Nonverbal communication and early language acquisition in children with Down syndrome and in normally developing children

Peter Clive Mundy, C. Kasari, M. Sigman, E. Ruskin

Research output: Contribution to journalArticlepeer-review

180 Scopus citations


Many children with Down syndrome display asynchrony in development with the acquisition of language preceding at a slower pace than the acquisition of other cognitive skills. Recent research suggests that the expressive language delays that are displayed by these children may be associated with an earlier disturbance in the development of nonverbal requesting skills (Mundy, Sigman, Kasad, and Yirmiya, 1988; Smith and von Tetzchner, 1986). To test this hypothesis, a longitudinal study of 37 children with Down syndrome and 25 children with normal development was conducted. The results of the study indicated that this sample of children with Down syndrome exhibited a disturbance in nonverbal requesting. Furthermore, individual differences in nonverbal requesting were associated with the subsequent development of expressive language in these children. This association was observed even after taking into account initial variance in developmental level and language status. These data suggested that some of the processes involved in the expressive language delay of children with Down syndrome were not unique to linguistic development. Instead, some aspects of this delay appeared to be associated with problems in an earlier nonverbal phase of communication development. Additionally, the results suggested that measures of nonverbal communication skills also made a unique contribution to the prediction of language development among children with normal development. These data supported the hypothesis that the acquisition of nonverbal communication skills provides an important foundation for the emergence of language in atypical as well as typical development.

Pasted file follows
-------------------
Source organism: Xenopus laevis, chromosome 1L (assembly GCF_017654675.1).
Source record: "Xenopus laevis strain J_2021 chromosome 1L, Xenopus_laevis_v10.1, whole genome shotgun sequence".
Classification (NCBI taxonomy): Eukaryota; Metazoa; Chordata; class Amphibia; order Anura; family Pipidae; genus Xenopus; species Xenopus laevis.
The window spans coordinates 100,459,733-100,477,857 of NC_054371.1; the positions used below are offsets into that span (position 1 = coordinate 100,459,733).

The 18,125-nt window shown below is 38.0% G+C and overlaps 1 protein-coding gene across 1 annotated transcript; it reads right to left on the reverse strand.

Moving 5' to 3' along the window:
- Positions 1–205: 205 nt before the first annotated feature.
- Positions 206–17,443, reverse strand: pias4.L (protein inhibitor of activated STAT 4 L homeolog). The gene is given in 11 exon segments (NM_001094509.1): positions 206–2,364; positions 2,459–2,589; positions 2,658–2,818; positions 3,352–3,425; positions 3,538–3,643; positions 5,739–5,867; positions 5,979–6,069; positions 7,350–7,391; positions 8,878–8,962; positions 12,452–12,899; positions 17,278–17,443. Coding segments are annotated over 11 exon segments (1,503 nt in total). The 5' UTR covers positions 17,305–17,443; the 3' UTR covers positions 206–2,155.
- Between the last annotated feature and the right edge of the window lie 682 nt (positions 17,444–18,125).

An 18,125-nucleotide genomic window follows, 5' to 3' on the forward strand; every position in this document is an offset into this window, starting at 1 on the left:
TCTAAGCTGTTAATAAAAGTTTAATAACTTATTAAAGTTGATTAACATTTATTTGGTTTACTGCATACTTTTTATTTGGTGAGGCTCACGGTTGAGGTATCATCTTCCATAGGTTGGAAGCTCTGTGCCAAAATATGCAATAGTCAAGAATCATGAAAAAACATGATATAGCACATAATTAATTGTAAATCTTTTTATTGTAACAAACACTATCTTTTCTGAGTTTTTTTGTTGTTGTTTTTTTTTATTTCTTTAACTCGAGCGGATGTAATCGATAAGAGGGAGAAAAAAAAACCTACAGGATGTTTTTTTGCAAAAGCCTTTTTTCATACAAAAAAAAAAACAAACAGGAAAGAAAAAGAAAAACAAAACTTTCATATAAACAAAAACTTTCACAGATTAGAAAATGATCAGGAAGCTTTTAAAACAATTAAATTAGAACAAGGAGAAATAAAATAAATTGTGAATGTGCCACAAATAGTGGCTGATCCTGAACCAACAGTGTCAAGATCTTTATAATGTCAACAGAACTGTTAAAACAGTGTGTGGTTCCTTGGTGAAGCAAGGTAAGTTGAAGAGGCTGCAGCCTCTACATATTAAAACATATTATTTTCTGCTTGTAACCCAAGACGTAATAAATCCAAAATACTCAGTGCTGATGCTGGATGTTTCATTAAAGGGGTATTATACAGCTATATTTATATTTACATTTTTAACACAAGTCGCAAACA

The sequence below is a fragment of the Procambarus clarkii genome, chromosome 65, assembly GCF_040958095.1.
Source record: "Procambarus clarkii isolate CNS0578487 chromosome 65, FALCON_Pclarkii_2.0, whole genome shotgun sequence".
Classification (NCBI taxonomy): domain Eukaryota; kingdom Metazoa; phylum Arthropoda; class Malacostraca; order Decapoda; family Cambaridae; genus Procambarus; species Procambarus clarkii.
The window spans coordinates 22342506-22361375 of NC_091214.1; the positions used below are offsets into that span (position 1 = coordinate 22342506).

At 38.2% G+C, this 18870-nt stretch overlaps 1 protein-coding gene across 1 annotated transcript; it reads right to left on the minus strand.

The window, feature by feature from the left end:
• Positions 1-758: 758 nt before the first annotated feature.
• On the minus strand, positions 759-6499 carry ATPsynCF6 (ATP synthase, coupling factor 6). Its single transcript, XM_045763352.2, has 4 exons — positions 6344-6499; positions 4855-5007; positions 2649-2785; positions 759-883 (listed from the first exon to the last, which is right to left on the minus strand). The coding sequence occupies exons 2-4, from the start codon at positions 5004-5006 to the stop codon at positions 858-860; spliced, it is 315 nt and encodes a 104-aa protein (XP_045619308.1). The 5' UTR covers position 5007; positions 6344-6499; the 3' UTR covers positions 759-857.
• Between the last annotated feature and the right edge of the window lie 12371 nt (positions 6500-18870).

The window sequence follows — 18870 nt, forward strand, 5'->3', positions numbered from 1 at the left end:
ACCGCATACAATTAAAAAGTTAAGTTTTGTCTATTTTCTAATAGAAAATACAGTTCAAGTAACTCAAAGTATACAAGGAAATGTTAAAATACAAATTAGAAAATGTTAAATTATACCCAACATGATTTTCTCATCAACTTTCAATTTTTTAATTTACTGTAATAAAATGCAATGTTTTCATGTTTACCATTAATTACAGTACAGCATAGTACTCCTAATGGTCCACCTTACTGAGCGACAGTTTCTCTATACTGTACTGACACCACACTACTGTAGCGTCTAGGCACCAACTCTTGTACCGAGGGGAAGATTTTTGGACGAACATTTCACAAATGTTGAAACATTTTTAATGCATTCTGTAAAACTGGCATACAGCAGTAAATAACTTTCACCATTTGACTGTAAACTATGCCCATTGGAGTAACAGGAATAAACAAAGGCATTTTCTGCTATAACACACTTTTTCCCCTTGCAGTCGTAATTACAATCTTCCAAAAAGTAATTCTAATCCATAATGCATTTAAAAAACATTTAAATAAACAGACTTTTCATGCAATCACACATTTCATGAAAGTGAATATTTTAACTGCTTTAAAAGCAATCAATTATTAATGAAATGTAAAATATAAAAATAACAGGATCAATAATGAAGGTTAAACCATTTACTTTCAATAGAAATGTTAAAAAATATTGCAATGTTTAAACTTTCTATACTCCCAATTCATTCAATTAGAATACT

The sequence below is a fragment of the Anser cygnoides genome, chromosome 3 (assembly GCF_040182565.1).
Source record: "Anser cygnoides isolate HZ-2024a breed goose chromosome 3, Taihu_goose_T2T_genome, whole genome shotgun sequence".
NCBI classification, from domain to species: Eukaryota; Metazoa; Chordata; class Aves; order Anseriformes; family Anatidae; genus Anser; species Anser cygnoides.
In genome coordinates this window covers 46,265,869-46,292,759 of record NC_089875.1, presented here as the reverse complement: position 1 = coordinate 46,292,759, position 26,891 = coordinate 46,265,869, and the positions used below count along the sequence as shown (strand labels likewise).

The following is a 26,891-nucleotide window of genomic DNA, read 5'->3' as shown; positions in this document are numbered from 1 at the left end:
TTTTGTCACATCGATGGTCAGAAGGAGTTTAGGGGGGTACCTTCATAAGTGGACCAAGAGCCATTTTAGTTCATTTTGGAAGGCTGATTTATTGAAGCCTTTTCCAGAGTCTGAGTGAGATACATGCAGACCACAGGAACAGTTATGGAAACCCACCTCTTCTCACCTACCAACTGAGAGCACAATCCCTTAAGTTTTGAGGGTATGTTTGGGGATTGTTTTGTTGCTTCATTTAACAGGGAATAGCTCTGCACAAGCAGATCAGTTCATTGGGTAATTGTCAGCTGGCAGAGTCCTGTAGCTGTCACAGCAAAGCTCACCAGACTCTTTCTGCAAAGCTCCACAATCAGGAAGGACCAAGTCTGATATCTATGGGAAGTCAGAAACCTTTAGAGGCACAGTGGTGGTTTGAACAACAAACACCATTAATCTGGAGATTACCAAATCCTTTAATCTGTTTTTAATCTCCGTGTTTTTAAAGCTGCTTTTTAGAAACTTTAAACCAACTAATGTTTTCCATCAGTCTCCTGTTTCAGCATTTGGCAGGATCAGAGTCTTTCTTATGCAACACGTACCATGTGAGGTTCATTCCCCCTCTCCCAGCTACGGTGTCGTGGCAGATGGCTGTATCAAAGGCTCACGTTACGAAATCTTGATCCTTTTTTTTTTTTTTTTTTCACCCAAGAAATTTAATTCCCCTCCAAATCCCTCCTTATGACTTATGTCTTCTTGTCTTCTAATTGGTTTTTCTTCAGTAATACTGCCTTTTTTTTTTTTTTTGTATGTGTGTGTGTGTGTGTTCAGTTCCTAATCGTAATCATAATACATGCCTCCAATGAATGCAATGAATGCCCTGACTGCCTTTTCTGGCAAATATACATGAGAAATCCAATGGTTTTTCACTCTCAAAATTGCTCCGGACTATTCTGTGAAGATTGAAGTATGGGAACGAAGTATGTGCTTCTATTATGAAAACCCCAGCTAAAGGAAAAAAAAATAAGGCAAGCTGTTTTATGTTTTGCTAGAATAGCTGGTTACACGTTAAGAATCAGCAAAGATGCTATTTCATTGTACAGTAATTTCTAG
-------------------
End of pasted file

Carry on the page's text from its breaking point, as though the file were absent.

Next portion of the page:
Original languageEnglish (US)
Pages (from-to)157-167
Number of pages11
JournalJournal of Speech and Hearing Research
Issue number1
StatePublished - 1995
Externally publishedYes

ASJC Scopus subject areas

  • Otorhinolaryngology


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